Support the #CEAMCares Covid-19 Family Emergency Relief Fund
The CEAM Team is working in real-time with hundreds of highly vulnerable Missouri families whose lives are being drastically affected by the COVID-19 pandemic. In all corners of the state, our families’ needs are already at the critical phase. We urge you to consider supporting CEAM’s most vulnerable families and please keep in mind… no contribution is too large.
Just last week I wrote about how exciting it was to witness all the exciting things that are taking place within Saint Louis classrooms. This week, after attending our annual Teach For America holiday party, I felt that it’d be worth sharing how much support and enthusiasm is out in our greater community. I know from a teacher’s point of view, it can often seem like the school is a completely isolated entity from the rest of society and that it is hard to get the community invested in what is happening in the community. At our holiday party, however, we had a chance to meet with many community leaders and sponsors of the Teach For America-Saint Louis program. It was powerful to recognize how many people in the city feel compelled to improve our schools and enhance our students’ quality of life through education.
The community members who attended our holiday party included the Saint Louis mayor, Francis Slay, as well as our superintendent of school, Dr. Kelvin Adams, as well as the CEO of Build-A-Bear workshops, Maxine Clark (who also happens to be our sitting executive of the Teach For America-St. Louis board of directors). They all shared their firm support of what we are doing in our classroom, as well as our long-term vision as an organization—that “one day, all children will have the opportunity to attain an excellent education.” These community leaders, as well as other private individual Teach For America supporters, all make regular visits to our classrooms and help out with classroom projects as needed. For example, my friend who teaches fourth grade enlisted the help of one of our community sponsors to help convert an old balcony at her school into a new learning patio. This community sponsor put her in touch with an architect, as well as other funding sources that will be able to make my friend’s school project a reality. Another friend of mine, who teaches the fifth grade, got her sponsor to help fund a school bus to take her students to the Junior Achievement Biztown in nearby Chesterfield. It is truly remarkable to realize how much schools benefit from such steadfast support of its community members.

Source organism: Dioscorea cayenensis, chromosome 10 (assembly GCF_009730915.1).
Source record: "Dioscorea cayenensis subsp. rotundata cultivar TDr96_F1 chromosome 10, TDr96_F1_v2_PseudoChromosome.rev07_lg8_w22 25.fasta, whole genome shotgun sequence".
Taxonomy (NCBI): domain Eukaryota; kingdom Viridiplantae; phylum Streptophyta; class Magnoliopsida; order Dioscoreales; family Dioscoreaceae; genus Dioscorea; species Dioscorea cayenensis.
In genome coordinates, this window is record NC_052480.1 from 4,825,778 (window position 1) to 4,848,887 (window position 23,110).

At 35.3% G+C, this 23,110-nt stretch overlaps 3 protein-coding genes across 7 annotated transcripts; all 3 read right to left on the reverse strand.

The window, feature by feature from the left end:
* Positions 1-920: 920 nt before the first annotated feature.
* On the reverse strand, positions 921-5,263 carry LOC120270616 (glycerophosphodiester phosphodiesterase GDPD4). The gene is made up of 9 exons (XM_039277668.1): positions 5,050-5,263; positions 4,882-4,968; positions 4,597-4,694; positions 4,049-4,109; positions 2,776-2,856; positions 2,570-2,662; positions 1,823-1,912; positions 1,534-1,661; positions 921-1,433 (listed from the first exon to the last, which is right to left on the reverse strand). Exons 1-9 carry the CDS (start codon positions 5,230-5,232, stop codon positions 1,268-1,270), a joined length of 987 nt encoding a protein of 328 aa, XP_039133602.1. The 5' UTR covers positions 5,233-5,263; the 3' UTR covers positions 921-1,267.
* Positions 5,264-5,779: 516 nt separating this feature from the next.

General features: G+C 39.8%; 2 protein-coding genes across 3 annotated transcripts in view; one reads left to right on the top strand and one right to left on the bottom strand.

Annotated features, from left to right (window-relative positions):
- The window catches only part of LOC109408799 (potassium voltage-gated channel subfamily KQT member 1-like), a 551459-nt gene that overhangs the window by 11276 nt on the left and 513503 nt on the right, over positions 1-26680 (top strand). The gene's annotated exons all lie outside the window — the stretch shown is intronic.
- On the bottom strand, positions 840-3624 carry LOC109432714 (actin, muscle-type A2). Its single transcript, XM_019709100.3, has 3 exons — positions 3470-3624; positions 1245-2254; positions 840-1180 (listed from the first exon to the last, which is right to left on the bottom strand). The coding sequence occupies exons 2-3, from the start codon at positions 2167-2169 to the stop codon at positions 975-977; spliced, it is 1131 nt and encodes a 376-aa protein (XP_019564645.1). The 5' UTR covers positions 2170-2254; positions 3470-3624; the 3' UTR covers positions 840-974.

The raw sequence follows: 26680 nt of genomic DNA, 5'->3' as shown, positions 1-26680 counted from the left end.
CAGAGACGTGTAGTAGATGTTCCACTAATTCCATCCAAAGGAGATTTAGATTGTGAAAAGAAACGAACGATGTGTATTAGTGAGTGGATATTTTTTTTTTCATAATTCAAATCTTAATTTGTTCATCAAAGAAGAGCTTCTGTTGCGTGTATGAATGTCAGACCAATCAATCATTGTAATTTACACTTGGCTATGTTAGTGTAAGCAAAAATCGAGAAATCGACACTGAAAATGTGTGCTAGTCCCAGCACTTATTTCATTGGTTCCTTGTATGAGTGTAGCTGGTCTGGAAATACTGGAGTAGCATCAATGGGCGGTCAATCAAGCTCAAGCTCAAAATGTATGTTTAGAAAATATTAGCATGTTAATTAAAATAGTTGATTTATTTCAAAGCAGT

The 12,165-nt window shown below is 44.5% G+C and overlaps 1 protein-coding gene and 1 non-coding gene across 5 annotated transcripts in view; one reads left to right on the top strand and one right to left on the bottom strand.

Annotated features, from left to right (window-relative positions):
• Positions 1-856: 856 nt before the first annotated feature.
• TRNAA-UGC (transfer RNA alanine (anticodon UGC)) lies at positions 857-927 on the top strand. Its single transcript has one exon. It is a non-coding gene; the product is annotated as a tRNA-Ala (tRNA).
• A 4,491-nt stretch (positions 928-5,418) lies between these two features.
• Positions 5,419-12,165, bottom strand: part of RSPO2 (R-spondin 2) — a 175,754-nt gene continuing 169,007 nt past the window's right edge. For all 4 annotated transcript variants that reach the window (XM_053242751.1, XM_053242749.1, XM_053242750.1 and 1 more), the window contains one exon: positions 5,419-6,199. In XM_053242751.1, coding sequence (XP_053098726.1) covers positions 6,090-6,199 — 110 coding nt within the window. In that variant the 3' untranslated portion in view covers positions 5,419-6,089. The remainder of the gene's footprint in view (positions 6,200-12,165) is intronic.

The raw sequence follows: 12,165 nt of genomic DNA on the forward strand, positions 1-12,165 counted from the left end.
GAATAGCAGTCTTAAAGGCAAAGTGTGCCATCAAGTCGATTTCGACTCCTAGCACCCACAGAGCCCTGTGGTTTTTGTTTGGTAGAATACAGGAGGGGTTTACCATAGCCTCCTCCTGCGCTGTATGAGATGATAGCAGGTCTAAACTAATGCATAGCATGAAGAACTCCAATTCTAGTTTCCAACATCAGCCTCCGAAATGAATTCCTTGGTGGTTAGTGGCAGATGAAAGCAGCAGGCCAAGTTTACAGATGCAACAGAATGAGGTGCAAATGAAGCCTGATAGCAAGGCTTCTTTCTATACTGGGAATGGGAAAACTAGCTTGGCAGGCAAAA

As I think more about how much our schools, and the Teach For America organization, rely on the support of local communities, I realize how critical it is that more community members find their way into our classrooms. Much like Teach For America brings a group of predominantly young college graduates into struggling school districts and makes the educational inequalities all the more apparent to us, we need to get more community members into our schools so they too can share in the successes and struggles of their schools. I think it is far too easy for all of us to fall into the trap of thinking that the students in the inner city schools are “someone else’s child,” or that public schools aren’t our problem because our student goes to a private school in the county. The bottom line is that these children, my students, are all of our responsibilities and it is our duty to make sure we support their education as much as possible. Therefore, it is imperative that more community members come into our schools, realize the inequalities that exist, and then become inspired to make the change that so many of our Saint Louis sponsors and leaders are working towards.
In addition to all of this, it is by no means only the community’s responsibility to come into the schools and work to create change. I know all schools can do a better job of opening their doors to the community and facilitating increased involvement, whether that is by advertising school events to the public, or simply by hosting an open house night for everyone to attend—and not just parents and students. I think it would be great to have more programs in Saint Louis like Ready Readers who recruit local community members to go read once a week for a year in area classrooms. This kind of long-term investment is what it will take to cultivate relationships between communities and schools, as well as promote academic performance in some of our lowest performing districts. Given all the community involvement that I have seen already within Teach For America classrooms, as well as other community organizations, I am confident that we will be able to continue fostering such relationships. Our students deserve it, our future demands it.